Responsible AI - Are We Getting Ahead?​

By Boris Bogatirev

The acceleration of the fourth industrial revolution paired with accessible and almost endless computing resources (as Gordon Moore had predicted) is shining a strong light on Artificial Intelligence (AI). With a plethora of movies, shows and books to feed our wild imagination on “how and when the machines will take over”, it is natural to talk about ethics and governance. Personal privacy is an ever-growing concern that continues to generate news and controversies on a daily basis. Margins are shrinking and commercial competition is growing stronger. All of these factors contribute to us relying more and more on automation to process vast amounts of data to produce these coveted insights that would help our organizations win. With any progress comes the natural question of what is the price that we are paying in exchange. 

There are multiple questions that we should be asking regarding responsible applications of AI:

  • How can we (humans) make sure that the machines are not planning to take over? 
  • Will my role in the workforce become obsolete because of AI? 
  • Will AI algorithms make fair and unbiased decisions about consumers and citizens like me? 
  • How can I trust an AI output if I do not understand how it works? 
  • Will my personal information be used by AI algorithms without my consent? 

AI is expected to be one of the leading economic drivers of our time, and Canada has the opportunity and responsibility to be a global leader. As a country, we have the research strength, talent pool, and startups to capitalize, but that is not enough if we want to lead in an AI-driven world and shape what it might look like. True leadership which means taking steps now to establish a world-class AI ecosystem in Canada, is required. 

AI is no longer on the horizon. It is here now, and is already having a profound impact on how we live, work, and do business. In fact, most statistical methods behind various AI algorithms have been around for decades. The questions citizens and consumers may have concerning AI means that businesses need to consider the ethical implications and underlying risks throughout the life cycle of an AI application, and to have a clear strategy on how to evaluate and balance the risks and benefits of implementing AI. Executives will face challenging decisions about how AI applications should be built, what values should be upheld, and whether they should be built in the first place. While ethics are contextual and the perception of them depends in large part on geography, culture, social norms, organizational values and more, they cannot be ignored. Companies need to be intentional in the way they address the numerous ethical implications of AI solutions and how they will respond to unintended consequences.

Ethics, both implicit and explicit, have a role at every stage of the AI life cycle. Everyone involved in AI development must be responsible for identifying and responding to ethical concerns. As organizations accelerate their adoption of AI technologies, they must address the various ethical questions that can arise throughout the entire development life cycle.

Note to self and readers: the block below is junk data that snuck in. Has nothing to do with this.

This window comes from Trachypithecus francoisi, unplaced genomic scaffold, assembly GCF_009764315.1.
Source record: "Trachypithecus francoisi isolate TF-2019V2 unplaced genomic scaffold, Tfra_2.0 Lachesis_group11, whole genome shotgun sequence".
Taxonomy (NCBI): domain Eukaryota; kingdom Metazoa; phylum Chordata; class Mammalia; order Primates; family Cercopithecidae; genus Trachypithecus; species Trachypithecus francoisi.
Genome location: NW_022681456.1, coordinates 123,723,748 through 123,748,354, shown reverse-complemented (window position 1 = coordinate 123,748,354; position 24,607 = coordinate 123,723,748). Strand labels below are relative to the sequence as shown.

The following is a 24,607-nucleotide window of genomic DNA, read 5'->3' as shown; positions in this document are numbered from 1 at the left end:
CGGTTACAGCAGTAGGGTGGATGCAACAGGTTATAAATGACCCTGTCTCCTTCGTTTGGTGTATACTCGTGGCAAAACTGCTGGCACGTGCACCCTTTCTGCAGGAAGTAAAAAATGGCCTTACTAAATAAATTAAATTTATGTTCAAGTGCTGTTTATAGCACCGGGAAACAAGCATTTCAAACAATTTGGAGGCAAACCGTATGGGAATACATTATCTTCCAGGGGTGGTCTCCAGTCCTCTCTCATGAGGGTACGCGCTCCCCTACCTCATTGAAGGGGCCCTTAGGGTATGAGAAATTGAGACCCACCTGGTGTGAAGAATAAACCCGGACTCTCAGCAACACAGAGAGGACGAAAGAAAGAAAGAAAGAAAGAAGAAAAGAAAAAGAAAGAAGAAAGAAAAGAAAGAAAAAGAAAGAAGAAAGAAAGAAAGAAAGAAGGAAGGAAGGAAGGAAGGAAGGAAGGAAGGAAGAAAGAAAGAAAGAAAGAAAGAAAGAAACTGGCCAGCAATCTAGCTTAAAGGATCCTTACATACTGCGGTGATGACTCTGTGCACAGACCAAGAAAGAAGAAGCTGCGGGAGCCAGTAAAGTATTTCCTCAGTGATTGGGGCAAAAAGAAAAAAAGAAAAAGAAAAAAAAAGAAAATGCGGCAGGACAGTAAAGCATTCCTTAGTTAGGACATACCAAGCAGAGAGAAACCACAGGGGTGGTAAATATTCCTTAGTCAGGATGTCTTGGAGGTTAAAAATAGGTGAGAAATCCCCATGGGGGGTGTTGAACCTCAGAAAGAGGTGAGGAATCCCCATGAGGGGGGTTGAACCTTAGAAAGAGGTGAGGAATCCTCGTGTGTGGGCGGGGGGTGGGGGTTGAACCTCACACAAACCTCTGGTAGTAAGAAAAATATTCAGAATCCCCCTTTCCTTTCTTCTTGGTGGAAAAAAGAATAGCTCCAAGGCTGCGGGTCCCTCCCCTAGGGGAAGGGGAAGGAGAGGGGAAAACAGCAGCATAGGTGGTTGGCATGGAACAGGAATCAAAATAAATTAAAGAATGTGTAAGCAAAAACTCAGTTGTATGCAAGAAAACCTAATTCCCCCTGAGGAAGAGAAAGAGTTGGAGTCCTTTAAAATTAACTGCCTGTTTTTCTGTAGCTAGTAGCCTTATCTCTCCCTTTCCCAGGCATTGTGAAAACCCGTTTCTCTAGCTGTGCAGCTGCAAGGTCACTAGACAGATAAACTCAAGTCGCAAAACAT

As an example, most organizations are working to ensure data privacy is protected and datasets are unbiased, but these challenges are just the tip of the iceberg. Ethical issues are often missed because of ambiguity about what ethics mean and the lack of accountability about addressing them. For example, consider the following ethical dilemma for an autonomous car: if it must hit a person, should the autonomous car hit a child or an elderly person? In these cases, the way forward is unclear and not everyone agrees as many moral frameworks could apply. Questions related to AI’s purpose and values, e.g, where and how it should be used, fall into this category, as do questions about the future nature of collaboration between AI and humans in the workplace. These are longer-term challenges that will likely require new forms of collaboration and discussion to address them. At the same time, this is not the first time that technology has hit up against profound questions. 

The following framework can be used to consider ethical and responsible applications to help organizations adopt AI and to use it responsibly. 

The management of AI ethics cannot be a periodic, point-in-time exercise. It requires continuous support and ongoing monitoring. Without a holistic perspective of the AI life cycle and the different moral and organizational barriers AI could present, organizations can open themselves to fundamental threats to their operations. Identifying and categorizing ethical issues is one of the main challenges an organization will face concerning AI. Understanding the range of concerns is the first step to addressing and mitigating the problem. 

The bottom line? Organizations need to decide how they will identify and manage the ethical considerations around AI if they want to benefit from these technologies and ensure their long-term success. 

*Four industrial revolutions are: water and steam to mechanize production, electric power to create mass production, electronics and information technology to automate production respectively, and digital revolution respectively.